Dr. Irwin Mark Jacobs, Co-Founder and Director, Qualcomm, Inc
Abstract: After 13 years as a Professor at MIT and UCSD, Dr. Jacobs cofounded and was Chairman and CEO of two successful companies, Linkabit and Qualcomm. He will touch on innovations introduced in both companies and then trace the history of CDMA from concept to the technology underlying all third generation cellular systems. With cell phones now evolved from simple telephony to powerful computers with always-on Internet connectivity and position location, game- quality graphics, high quality camera and video capability, voice recognition, various sensors, and now augmented reality, they are increasingly the key to economic growth and social change in developing and developed countries. Dr. Jacobs will describe several pilot projects initiated by Qualcomm in over 30 countries, including telemedicine, micro- finance, and 24/7 education.
Speaker Bio: Dr. Jacobs co-founded Qualcomm, a Fortune 500 company with 20,000 employees worldwide, in 1985, serving as CEO until 2005 and Chairman until 2009. Prior to that time, from 1959-1966, he served as a professor of electrical engineering at MIT, and then as professor of computer science and engineering from 1966-1972 at University of California, San Diego (UCSD). While at MIT he co-authored, with Jack Wozencraft, the digital communications textbook "Principles of Communication Engineering", still in use today. He left academia to co-found LINKABIT Corp., serving as CEO and Chairman until its merger with M/A-COM in 1980. Dr. Jacobs has a bachelor's degree in electrical engineering from Cornell, and MS and Ph.D degrees from MIT. He is a member and Chair of the National Academy of Engineering, and an IEEE Fellow. In June 2011 he was appointed by the Secretary of Education to serve on the Board of the the National Center for Research in Advanced Information and Digital Technologies. Dr. Jacobs holds 14 patents in CDMA technology.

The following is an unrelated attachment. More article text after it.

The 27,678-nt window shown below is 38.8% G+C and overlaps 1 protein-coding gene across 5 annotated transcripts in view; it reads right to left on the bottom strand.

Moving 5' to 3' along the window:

The Armstrong Memorial Lecture Series
This series of lectures offered by the Department of Electrical Engineering at Columbia University in New York is named in honor of Edwin Howard Armstrong, 1890-1954, a pre-eminent electrical engineer, who through his extraordinary inventions, FM radio among them, contributed immeasurably to the advancement of wireless communications and broadcasting. He spent his entire career in the department - first as a student and later as a professor.
Click here for the event flyer and here for the talk slides.